A collection of laparoscopic surgery instruments

Can Too Many Surgeries Make Endo Worse?

A couple of months ago, I was surprised to see someone posting on a social media group I am a part of for people with endometriosis. In particular, the person posted a link to a recent piece published in a reputable media outlet about whether or not surgeries, and especially multiple surgeries, actually benefited endometriosis.1 It caused quite a stir on the social media page, with some firmly agreeing with the premise of the piece and others emphatically disagreeing.

Where do I stand? Somewhere in the middle.

Key takeaways from the article

First, the article explained that certain types of endo may be more likely to benefit from surgery - namely, deeply penetrating endo and those that form chocolate cysts on the ovaries (which I have had).1 It noted that many people, when they have pain for too long, they become more a maladaptive tic of the central nervous system than about the initial source of the pain. Some of the doctors stated that if the pain is neuropathic, severing more nerves during repeated surgeries could make it worse, or not help at all because it's not addressing the nerve pain part more directly.1

Those who have had multiple surgeries

I do agree with some of these ideas. I have met many other people with endo who had so many surgeries that I was shocked. It seemed it could often be counter-productive and caused more trauma and hurt in the body. When people would tell me they had four or five or seven surgeries, I would cringe. I never recall them saying "And now I am great." Of course, this is all anecdotal.

Up until 2019, I had only had one other surgery for endo and it was in 2002 to diagnose and remove a bunch of it. The surgery took a lot out of me and it was months before I really fully felt the improvement I had hoped for.

Surgery is needed for diagnosis

I do think that pain can become an amplification effect of the nervous system despite where it originated from. But it can be from the source too. The problem is, surgery is needed for an official diagnosis of endo as well as to determine what kind of endo one has. Even though the article teased perhaps MRIs and ultrasounds could get us there one day without a knife1, we're not there yet. And in the meantime, even for disability-related stuff, I needed a formal diagnosis and I am sure others do too.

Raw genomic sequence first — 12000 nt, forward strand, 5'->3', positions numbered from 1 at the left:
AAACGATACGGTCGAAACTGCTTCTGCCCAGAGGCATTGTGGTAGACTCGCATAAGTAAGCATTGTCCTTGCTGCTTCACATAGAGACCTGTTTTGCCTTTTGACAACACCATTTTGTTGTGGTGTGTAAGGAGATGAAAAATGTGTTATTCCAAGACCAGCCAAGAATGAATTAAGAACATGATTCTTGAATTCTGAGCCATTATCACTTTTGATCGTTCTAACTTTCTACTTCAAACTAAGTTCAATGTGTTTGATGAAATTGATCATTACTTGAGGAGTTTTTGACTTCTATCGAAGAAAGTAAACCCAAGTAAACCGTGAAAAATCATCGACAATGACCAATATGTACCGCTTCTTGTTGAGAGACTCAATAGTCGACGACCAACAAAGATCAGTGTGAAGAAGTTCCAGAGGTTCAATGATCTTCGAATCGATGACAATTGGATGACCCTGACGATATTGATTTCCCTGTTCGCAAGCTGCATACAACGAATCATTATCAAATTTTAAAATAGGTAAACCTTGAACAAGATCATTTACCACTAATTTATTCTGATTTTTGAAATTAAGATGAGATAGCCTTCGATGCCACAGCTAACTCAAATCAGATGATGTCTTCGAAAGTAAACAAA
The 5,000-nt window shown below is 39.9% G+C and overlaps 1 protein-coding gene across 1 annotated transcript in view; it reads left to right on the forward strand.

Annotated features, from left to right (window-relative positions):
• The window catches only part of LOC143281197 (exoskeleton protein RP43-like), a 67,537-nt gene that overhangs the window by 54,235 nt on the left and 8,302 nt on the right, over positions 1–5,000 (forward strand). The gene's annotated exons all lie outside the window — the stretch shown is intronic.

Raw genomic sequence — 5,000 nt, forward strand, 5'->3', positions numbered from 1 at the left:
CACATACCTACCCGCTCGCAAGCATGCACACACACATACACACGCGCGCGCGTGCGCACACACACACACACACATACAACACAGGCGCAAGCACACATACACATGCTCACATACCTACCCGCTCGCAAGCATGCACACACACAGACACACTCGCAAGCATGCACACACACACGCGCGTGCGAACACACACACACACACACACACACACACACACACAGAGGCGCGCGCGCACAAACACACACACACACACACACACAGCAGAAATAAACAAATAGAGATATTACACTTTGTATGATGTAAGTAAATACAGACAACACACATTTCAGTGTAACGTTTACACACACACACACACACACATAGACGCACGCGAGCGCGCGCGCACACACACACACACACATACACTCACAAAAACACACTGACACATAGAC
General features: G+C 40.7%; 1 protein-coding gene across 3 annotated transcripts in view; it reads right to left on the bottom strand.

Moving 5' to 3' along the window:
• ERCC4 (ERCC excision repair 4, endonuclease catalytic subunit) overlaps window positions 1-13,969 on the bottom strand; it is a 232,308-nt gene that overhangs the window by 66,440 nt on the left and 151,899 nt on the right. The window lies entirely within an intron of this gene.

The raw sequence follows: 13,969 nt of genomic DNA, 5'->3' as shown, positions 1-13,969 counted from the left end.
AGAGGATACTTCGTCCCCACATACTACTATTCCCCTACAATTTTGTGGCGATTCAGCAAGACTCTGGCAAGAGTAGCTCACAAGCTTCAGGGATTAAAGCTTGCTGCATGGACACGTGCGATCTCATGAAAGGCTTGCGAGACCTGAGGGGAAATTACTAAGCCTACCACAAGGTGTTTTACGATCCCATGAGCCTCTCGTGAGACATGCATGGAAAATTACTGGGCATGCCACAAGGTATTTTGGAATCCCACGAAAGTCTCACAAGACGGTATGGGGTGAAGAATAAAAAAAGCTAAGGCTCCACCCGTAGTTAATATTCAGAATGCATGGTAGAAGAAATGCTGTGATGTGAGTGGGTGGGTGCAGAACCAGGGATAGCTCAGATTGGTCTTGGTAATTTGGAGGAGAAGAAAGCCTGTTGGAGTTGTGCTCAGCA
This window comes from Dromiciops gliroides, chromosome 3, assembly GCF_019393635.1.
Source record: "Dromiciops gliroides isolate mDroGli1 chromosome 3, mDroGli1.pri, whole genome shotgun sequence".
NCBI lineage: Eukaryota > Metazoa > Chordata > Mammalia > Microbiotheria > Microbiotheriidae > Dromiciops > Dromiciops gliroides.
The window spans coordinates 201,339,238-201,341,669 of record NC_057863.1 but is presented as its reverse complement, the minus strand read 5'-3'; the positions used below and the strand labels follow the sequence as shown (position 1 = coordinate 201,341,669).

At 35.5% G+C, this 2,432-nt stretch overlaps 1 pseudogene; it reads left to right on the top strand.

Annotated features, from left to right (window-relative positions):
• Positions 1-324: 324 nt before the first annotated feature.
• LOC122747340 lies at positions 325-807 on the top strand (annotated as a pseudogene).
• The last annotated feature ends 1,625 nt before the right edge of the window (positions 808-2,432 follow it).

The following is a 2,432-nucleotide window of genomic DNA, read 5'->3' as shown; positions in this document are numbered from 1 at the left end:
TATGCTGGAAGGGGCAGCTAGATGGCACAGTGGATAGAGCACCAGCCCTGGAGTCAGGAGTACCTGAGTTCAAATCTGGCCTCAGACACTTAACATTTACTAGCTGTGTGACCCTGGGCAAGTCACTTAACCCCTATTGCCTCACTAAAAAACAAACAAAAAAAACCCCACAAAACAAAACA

Things left out of the article

Strangely, the article didn't even mention adenomyosis in passing, or the differences in surgery types - such as a radical excision versus just a general lap with some removal.1 There's a vast difference and it should matter. Many gynos are not as knowledgeable about endo and from what I have read, excising most or all of endo has better results than leaving a lot behind.

Handle with great care and best interests

Ultimately, for me, I needed a hysterectomy for sustained relief. This is because I had adenomyosis (confirmed by a high contrast MRI) and other treatments failed. I don't think any other type of treatment would help dampen that pain when my periods came.

And so, I think that surgeries still do serve a very important role and shouldn't be dismissed. At the same time, I think surgeries should be minimal and very targeted to the individual's needs and situation. I think at a certain point, if one is undergoing surgery after surgery for endo, it may cause more harm than good and I would worry doctors are not really acting in the best interest of the patient. But that's just my opinion, based on my personal experiences.

What do you think? Have you had multiple surgeries? Did they help or hurt? Were some more beneficial than others? Please feel free to share your experiences in the comments!

By providing your email address, you are agreeing to our Privacy Policy and Terms of Use.

This article represents the opinions, thoughts, and experiences of the author; none of this content has been paid for by any advertiser. The Endometriosis.net team does not recommend or endorse any products or treatments discussed herein. Learn more about how we maintain editorial integrity here.

Join the conversation

Please read our rules before commenting.